Where, then, do we go from here?
It seems to me, as a strong skeptic of the settlement movement, that the task at hand is to accept the settlers’ victory and work to restrain their excesses. The imperative now is to prevent the worst-case scenario, which is that the line between Israel proper and the disputed territories will be erased, and Israel forced to become either an Arab state or a tyrant in our own land.
Obviously, this has practical aspects, such as containing settlement growth and preventing the establishment of new outposts. But there is another struggle that is in some ways more important: a struggle of ideas on the question of messianism. Not between messianism and anti-messianism, because to some extent, all Zionists are messianic. Rather, it is a battle between two different kinds of messianism: a messianism of resurrection versus a messianism of apocalypse.
This is a struggle between two competing visions: one that desires a world in which the reawakening and revitalization of the Jewish people in a Jewish state is enough, and one that is willing to see that state and its people potentially destroyed if that is what is required to fulfill the messianic promise. One of these messianisms is partial, the other is absolute. One can live in the real world, the other cannot. And if there is anything that Zionism desires above all, it is for the Jews to live in the real world.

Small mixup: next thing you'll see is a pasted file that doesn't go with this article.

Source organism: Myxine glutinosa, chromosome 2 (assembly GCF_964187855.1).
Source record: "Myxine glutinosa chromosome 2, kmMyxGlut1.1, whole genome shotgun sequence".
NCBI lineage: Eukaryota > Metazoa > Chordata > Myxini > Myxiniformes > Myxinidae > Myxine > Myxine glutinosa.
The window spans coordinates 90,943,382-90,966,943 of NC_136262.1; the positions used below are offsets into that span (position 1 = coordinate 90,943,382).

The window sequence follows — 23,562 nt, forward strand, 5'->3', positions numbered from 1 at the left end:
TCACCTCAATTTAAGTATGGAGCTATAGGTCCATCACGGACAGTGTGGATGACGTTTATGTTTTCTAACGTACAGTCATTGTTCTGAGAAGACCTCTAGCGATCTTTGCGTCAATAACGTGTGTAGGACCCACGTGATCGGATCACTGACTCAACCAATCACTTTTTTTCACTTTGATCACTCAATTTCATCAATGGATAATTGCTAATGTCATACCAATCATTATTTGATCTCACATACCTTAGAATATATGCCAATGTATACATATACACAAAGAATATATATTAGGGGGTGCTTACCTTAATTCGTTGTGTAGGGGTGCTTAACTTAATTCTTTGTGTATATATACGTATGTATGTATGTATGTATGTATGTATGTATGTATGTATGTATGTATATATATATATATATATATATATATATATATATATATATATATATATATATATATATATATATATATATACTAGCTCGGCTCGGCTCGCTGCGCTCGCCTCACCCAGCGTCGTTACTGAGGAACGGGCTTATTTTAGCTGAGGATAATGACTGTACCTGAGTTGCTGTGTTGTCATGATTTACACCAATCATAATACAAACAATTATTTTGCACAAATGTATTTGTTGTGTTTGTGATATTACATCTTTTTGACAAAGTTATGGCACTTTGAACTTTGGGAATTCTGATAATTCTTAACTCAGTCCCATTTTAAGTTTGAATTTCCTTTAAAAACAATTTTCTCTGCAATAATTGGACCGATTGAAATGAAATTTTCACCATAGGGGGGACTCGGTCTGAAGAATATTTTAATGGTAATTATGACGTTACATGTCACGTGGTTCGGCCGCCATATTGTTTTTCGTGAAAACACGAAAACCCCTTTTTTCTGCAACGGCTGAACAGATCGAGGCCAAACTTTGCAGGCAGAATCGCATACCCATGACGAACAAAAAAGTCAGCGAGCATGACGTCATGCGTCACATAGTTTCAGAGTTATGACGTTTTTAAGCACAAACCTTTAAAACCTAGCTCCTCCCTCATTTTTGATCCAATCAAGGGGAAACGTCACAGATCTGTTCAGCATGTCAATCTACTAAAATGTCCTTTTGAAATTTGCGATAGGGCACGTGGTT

The settlement movement’s apocalyptic messianism has given it immense energies and led to extraordinary accomplishments. There is no point in denying this. But we who wish to see Israel survive as a Jewish state must now assert our own messianic claim. A claim for a partial messianism that concentrates on building the Jewish state that actually exists, embracing and even loving its imperfections, rather than potentially destroying it in favor of the perfect one that will never exist. We must insist on resurrection rather than apocalypse. This will not be easy, but accepting the settler movement’s victory may be something like a beginning, and I believe the time for that beginning is now.
Benjamin Kerstein is a columnist and Israel Correspondent for the Algemeiner.
Originally published at the Algemeiner.
Photo: Tewfik/Wikimedia Commons.